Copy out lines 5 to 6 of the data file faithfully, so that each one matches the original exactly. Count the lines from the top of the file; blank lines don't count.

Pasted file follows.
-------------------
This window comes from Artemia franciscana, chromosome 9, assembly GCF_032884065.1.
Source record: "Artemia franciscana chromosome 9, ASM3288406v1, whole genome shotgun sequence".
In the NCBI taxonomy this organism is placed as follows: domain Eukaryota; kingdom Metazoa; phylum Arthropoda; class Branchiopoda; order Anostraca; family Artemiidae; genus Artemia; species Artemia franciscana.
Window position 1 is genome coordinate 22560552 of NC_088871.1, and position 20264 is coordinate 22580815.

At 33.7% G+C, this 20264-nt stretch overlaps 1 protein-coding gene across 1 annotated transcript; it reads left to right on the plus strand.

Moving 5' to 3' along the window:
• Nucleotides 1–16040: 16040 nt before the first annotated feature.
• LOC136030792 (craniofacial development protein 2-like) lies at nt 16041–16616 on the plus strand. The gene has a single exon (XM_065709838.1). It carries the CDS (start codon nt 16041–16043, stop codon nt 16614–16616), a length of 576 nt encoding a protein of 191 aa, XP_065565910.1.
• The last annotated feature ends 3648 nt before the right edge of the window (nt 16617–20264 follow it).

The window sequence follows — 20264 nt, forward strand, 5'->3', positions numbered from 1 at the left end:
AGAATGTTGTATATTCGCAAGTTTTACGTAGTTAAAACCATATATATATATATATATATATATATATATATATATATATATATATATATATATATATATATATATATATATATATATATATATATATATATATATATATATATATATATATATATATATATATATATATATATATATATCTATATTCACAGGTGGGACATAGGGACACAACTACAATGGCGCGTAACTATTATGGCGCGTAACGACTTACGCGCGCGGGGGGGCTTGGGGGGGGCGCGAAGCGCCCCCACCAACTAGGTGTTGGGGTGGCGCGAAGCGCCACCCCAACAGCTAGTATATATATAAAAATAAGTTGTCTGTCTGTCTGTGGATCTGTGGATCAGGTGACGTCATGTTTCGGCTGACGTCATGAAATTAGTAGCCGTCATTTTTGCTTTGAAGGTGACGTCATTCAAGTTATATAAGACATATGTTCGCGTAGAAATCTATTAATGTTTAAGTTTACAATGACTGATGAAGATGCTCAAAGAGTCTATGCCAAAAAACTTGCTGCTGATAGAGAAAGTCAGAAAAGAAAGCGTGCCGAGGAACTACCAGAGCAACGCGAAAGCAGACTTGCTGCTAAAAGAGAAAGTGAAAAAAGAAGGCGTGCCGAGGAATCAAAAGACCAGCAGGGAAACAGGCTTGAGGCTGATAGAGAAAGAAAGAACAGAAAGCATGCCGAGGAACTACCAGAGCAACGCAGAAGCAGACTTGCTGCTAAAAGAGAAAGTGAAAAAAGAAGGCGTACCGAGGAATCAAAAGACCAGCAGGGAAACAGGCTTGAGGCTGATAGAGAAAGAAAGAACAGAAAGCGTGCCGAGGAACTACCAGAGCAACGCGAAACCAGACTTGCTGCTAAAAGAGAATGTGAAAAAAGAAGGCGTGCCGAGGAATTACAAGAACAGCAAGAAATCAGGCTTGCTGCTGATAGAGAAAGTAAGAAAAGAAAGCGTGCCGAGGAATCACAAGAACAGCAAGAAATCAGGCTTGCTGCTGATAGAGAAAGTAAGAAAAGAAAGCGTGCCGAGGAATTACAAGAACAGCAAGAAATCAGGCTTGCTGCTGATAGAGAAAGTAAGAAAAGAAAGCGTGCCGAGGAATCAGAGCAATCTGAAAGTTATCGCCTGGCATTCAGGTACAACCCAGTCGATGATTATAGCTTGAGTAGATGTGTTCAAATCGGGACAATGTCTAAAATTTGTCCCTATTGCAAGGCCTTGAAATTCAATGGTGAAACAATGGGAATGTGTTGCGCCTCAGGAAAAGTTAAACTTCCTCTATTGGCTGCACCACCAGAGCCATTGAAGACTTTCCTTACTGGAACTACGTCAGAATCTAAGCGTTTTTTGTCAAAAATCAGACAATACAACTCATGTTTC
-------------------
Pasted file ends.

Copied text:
At 33.7% G+C, this 20264-nt stretch overlaps 1 protein-coding gene across 1 annotated transcript; it reads left to right on the plus strand.

Moving 5' to 3' along the window: